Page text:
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United States Department of Agriculture

Agricultural Research Service

Title: Comparative Effects of Wild-type, bmr-6, bmr-12 and Stacked Sorghum: Sorghum Stover Digestibility

Authors
item Dann, H. M. - W. H. MINER
item Dicerbo, A. M. - W. H. MINER
item Pedersen, Jeffrey
item Grant, R. J. - W. H. MINER

Submitted to: American Dairy Science Association Proceedings
Publication Type: Abstract Only
Publication Acceptance Date: March 8, 2007
Publication Date: July 8, 2007
Citation: Dann, H., Dicerbo, A., Pedersen, J.F., Grant, R. 2007. Comparative Effects of Wild-type, bmr-6, bmr-12 and Stacked Sorghum: Sorghum Stover Digestibility. American Dairy Science Association Proceedings. Journal Dairy Science 90 (Suppl. 1):556.

Technical Abstract: Comparative Effects of Wild-type, bmr-6, bmr-12 and Stacked Sorghum: Sorghum Stover Digestibility H. M. Dann,1 A. M. DiCerbo,1 J. F. Pedersen,2 and R. J. Grant1 1 William H. Miner Agricultural Research Institute, Chazy, NY 2 USDA, ARS, NPA Wheat, Sorghum and Forage Research, University of Nebraska, Lincoln Samples of wild-type 'Atlas' and its brown midrib near-isolines containing bmr-6, bmr-12, and stacked bmr-6 and bmr-12 genes were used to assess the effect of bmr mutations on in situ digestion kinetics of sorghum stover. Forage sorghum was grown in 2004 at Mead, Nebraska. Panicles were removed from sorghum before harvest. Wild-type, bmr-6, bmr-12, and stacked sorghum stovers had a neutral detergent fiber (NDF) content of 52.7, 53.1, 50.9, and 53.9%, respectively and a lignin content of 5.3, 3.8, 3.6, and 3.6%, respectively. Ruminal in situ digestion kinetics of dry matter (DM) and NDF of sorghum stover were determined with 4 ruminally cannulated multiparous lactating Holstein cows used in a 4×4 Latin square design. Samples of sorghum stover were incubated in N-free polyester in situ bags (5 g sample/bag) for 0, 6, 12, 24, 48, and 96 h and removed simultaneously at 0 h. Residues were analyzed for DM and NDF with residual ash (using '-amylase and without sodium sulfite). Digestion kinetics [lag, fractional rate of digestion (kd), and potential extent of digestion (PED)] for DM and NDF were calculated. Data were analyzed by ANOVA. Dry matter lag (2.0 h), DM kd (0.036 h-1), NDF lag (2.8 h), and NDF kd (0.036 h-1) were similar (P > 0.10) among sorghum stovers. The PED of DM and NDF differed (P < 0.05) among sorghum stovers. The PED of DM was 52.1, 55.6, 64.3, and 73.2% and the PED of NDF was 53.1, 54.7, 65.3, and 74.1% for wild-type, bmr-6, bmr-12, and stacked sorghum stovers, respectively. Digestibility of NDF (% of NDF) was higher for stacked than wild-type sorghum stover at 24 h (P < 0.10; 49.0 vs. 39.1%) and 48 h (P < 0.05; 65.0 vs. 52.8%). In summary, there was more digestible DM and NDF in bmr-6, bmr-12, and stacked sorghum stovers than wild-type sorghum stover. The stacked bmr-6 and bmr-12 mutations had the greatest positive impact on digestibility. Key Words: sorghum, bmr, digestibility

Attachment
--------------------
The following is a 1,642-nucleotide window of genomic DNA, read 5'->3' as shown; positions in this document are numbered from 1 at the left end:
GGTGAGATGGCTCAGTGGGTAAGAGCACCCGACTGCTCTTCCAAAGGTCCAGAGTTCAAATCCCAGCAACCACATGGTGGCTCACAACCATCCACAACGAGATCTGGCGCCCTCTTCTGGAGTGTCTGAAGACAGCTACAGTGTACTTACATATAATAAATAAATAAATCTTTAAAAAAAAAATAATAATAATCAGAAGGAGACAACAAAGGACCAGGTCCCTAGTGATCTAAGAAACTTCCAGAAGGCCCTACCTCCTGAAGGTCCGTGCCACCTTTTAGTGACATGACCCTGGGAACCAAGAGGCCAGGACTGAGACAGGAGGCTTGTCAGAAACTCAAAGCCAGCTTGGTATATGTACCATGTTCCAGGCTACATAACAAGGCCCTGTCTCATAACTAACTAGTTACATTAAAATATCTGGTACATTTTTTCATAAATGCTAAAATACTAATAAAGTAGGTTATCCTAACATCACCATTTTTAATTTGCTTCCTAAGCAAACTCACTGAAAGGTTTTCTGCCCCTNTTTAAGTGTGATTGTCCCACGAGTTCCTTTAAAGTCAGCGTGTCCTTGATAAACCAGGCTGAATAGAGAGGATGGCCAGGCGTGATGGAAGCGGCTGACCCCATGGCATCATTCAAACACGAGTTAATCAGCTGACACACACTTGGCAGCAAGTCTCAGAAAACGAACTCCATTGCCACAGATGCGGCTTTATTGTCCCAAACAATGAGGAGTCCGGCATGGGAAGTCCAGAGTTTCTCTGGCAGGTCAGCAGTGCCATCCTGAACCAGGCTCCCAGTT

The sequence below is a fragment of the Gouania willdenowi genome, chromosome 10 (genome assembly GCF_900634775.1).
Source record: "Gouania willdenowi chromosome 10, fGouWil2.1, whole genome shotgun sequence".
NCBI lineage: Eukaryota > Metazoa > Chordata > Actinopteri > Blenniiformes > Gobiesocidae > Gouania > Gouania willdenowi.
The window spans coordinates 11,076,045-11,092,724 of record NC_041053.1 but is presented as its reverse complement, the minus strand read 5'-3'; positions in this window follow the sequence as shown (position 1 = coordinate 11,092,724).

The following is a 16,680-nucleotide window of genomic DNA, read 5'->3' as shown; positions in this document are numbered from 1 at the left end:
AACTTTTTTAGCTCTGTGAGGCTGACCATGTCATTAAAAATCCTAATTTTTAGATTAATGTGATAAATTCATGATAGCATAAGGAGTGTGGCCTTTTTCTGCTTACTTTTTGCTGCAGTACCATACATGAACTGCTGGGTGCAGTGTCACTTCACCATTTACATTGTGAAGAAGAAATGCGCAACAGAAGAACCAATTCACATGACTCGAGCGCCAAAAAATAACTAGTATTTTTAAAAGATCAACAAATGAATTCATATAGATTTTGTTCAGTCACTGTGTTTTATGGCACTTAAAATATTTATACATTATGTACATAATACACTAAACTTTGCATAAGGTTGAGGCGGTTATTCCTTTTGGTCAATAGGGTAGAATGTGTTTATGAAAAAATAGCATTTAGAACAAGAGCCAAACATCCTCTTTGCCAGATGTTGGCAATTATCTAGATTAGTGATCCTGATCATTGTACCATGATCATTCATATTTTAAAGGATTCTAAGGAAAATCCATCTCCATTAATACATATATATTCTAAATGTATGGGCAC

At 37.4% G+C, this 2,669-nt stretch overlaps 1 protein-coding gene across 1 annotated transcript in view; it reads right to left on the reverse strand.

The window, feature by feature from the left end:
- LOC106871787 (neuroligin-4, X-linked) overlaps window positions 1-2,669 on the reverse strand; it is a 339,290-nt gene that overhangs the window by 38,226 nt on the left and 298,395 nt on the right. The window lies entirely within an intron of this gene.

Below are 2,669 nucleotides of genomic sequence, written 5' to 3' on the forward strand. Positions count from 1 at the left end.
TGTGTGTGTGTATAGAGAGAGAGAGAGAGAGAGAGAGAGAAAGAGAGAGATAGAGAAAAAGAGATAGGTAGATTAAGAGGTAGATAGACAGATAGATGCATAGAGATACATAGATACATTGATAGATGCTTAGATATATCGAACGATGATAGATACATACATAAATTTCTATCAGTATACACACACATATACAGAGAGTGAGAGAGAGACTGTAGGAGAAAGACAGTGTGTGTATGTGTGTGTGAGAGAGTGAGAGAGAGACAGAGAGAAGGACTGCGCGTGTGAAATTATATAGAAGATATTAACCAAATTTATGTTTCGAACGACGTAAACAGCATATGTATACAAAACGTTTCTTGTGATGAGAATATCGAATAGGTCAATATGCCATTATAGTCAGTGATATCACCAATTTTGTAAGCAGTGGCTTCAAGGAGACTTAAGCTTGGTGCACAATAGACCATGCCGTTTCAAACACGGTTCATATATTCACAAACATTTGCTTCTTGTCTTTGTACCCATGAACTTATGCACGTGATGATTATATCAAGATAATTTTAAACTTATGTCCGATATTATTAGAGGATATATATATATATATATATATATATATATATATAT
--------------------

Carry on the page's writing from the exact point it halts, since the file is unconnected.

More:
Last Modified: 12/21/2014
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